What is Fibromyalgia?
Fibromyalgia is a complex chronic pain disorder characterized by widespread musculoskeletal pain accompanied by fatigue, sleep, memory and mood issues. Fibromyalgia is a syndrome rather than a disease. Unlike a disease, which is a medical condition with a specific cause or causes and recognizable signs and symptoms, a syndrome is a collection of signs, symptoms, and medical problems that tend to occur together but are not related to a specific, identifiable cause.
Researchers believe that fibromyalgia amplifies painful sensations by affecting the way your brain processes pain signals. Symptoms sometimes begin after a physical trauma, surgery, infection or significant psychological stress. In other cases, symptoms gradually accumulate over time with no single triggering event. The syndrome is often seen in families, among siblings or mothers and their children.
How Common is Fibromyalgia?
- Fibromyalgia is most common in women ages 30 and over.
- Diagnosis is usually made between the ages of 20 to 50 years
- Women are much more likely to develop fibromyalgia than men, 80-90% of all cases are attributed to women.
- Over 12 million Americans have fibromyalgia.
- One in 50 people will develop fibromyalgia in their lifetime.
- It is the second most common disorder affecting the musculoskeletal system after osteoarthritis.
- Fibromyalgia affects up to 3–6% of people worldwide
- Those with fibromyalgia often suffer from abnormalities in stage-4 deep sleep
- Fibromyalgia often co-presents with IBS, RLS, memory deficits, and migraines
- The average patient does not receive an accurate diagnosis until 5 years after onset of symptoms
Symptoms of Fibromyalgia
Widespread muscle pain
Irritable Bowel Syndrome (IBS)
Brain Fog (aka Fibro Fog)
Sensitivity to light/noise
What causes fibromyalgia?
Fibromyalgia likely involves a variety of factors working together. Fibromyalgia can be caused by physical trauma, surgery, infections, or physical and psychological stress. In these circumstances, it is often sudden in onset. But fibromyalgia may not have a singular cause, or even a reliable starting point. This means it is the result of an accumulation over the years.
- Genetics – Because fibromyalgia tends to run in families, there may be certain genetic mutations that make you more susceptible to developing this disorder.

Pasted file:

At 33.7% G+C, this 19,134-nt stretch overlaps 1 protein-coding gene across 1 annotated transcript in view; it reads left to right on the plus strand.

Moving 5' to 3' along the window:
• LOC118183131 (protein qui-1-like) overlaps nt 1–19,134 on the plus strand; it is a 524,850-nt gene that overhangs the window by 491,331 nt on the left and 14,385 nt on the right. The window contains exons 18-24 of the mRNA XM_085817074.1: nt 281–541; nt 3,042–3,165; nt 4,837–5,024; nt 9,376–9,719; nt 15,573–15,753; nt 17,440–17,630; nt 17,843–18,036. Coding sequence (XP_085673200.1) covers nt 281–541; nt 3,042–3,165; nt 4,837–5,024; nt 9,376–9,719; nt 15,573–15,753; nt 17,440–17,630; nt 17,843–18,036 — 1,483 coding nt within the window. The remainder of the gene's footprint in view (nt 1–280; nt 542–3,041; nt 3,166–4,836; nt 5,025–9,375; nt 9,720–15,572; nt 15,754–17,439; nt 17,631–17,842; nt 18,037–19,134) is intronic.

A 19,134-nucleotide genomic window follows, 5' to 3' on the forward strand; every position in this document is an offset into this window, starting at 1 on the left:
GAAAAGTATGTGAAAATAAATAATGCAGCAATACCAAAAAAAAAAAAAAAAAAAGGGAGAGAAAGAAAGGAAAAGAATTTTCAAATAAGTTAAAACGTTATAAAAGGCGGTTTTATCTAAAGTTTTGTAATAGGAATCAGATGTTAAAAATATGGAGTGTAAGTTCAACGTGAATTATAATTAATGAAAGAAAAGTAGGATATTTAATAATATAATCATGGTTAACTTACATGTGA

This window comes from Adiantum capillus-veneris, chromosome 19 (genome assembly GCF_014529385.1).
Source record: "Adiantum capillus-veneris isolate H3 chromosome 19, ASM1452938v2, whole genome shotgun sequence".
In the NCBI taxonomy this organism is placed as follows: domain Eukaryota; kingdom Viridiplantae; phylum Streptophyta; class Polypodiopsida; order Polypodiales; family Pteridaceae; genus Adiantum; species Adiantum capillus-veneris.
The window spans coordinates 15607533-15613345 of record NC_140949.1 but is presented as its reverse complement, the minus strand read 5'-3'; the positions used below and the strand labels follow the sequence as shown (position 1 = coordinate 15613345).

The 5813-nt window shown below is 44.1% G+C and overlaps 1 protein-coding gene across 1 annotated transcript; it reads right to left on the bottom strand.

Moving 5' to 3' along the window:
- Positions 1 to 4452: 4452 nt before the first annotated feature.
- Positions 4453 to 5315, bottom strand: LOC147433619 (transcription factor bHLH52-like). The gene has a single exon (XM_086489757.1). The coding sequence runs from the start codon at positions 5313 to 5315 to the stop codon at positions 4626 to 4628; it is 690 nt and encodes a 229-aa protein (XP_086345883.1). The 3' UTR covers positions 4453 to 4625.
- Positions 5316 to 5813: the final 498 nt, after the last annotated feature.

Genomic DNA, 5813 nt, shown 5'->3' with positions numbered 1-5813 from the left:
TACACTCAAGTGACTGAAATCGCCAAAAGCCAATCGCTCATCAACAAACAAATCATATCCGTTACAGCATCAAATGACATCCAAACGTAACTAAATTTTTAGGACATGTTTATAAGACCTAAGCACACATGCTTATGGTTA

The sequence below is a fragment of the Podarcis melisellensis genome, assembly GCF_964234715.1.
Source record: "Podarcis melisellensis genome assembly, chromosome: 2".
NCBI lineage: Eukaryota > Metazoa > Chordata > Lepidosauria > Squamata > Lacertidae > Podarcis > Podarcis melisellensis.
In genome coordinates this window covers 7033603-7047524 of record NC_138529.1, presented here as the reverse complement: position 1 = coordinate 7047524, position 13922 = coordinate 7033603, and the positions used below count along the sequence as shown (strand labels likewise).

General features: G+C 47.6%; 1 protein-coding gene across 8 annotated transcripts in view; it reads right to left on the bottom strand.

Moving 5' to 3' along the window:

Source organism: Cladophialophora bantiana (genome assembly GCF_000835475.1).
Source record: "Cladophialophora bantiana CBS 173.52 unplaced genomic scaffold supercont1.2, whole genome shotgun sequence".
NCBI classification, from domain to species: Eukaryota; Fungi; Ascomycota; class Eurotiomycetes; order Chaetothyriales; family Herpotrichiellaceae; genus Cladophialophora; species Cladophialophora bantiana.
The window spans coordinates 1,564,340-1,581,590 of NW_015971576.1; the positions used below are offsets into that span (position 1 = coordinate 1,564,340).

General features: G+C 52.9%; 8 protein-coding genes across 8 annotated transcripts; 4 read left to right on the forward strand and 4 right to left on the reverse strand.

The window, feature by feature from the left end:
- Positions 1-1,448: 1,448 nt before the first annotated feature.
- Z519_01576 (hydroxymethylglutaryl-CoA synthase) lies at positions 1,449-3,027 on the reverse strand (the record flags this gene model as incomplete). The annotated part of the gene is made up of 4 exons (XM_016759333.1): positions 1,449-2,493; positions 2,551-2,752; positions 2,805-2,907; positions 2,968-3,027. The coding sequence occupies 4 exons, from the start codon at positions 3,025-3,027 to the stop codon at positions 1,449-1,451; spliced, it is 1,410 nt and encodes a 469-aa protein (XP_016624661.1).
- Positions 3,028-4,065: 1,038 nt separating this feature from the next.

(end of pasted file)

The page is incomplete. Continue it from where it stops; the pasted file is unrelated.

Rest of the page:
- Infections – Some illnesses appear to trigger or activate fibromyalgia.
- Physical or emotional trauma – Post traumatic stress disorder has been linked to fibromyalgia.
- Rheumatic disease/Autoimmune – Patients with rheumatic disease or autoimmune disorder( ie rheumatoid arthritis or lupus) are more likely to develop fibromyalgia.
How is Fibromyalgia diagnosed?
Currently there are no laboratory tests available for diagnosing fibromyalgia. Doctors must rely on patient histories, self-reported symptoms, a physical examination and an accurate manual tender point examination.
It is estimated that it takes an average of five years for an FM patient to get an accurate diagnosis. Many doctors are still not adequately informed or educated about FM. Laboratory tests often prove negative and many FM symptoms overlap with those of other conditions, thus leading to extensive investigative costs and frustration for both the doctor and patient.
Another essential point that must be considered is that the presence of other diseases, such as rheumatoid arthritis or lupus, does not rule out a FM diagnosis. Fibromyalgia is not a diagnosis of exclusion and must be diagnosed by its own characteristic features.
To receive a diagnosis of FM, the patient must meet the following diagnostic criteria:
- Widespread pain in all four quadrants of the body for a minimum duration of three months
- Tenderness or pain in at least 11 of the 18 specified tender points when pressure is applied
What are treatment options for Fibromyalgia?
Since there is no known cure for FM, treatment focuses on relieving symptoms and improving function.
- Prescription Medications
A variety of prescription medications are often used to reduce pain levels and improve sleep. In 2007, the U.S. Food and Drug Administration approved Lyrica (pregabalin) as the first drug to treat fibromyalgia. In the years since, Cymbalta (duloxetine HCl) and Savella (milnacipran HCl) have been approved by the FDA.
- Alternative therapies
Alternative therapies such as massage, myofasical release, acupuncture, chiropractic, herbal supplements and yoga, can be effective tools in managing Fibromyalgia symptoms.
- Lifestyle Modifications
Increasing rest, pacing activities, reducing stress, practicing relaxation and improving nutrition can help minimize symptoms and improve quality of life.
ModiHealth Fibromyalgia Services
The ModiHealth Fibromyalgia Services put you in contact with compassionate professionals who are familiar with caring for individuals living with fibromyalgia. We have a multi-disciplinary approach to assisting patient overcome their difficulties with fibromyalgia. We can assist your doctor in providing the support and resources you need to help get you back to a more active and productive life.
Through fitness, nutrition, understanding triggers, re-wiring negative patterns of stress management and ultimately overcoming the core issues that may contribute to the pain (whether they are genetic, due to illness/ injury, pregnancy, and life changes for example). You will learn stress reduction techniques and have access to resources that can guide you to your optimal level of activity.
We offer a number of programs that will support your management of fibromyalgia.
- Fibro-Care Survivors series(link)
- Healthy Eating Program (link)
- Stress Management Program (link)
- Weight Loss Program (link)
Virtual Consult Sessions
We offer virtual one-on-one telehealth sessions with professionals that will support you or your family member living with dementia.
- Fitness Instructors
- Personal Trainers
- Health Coaches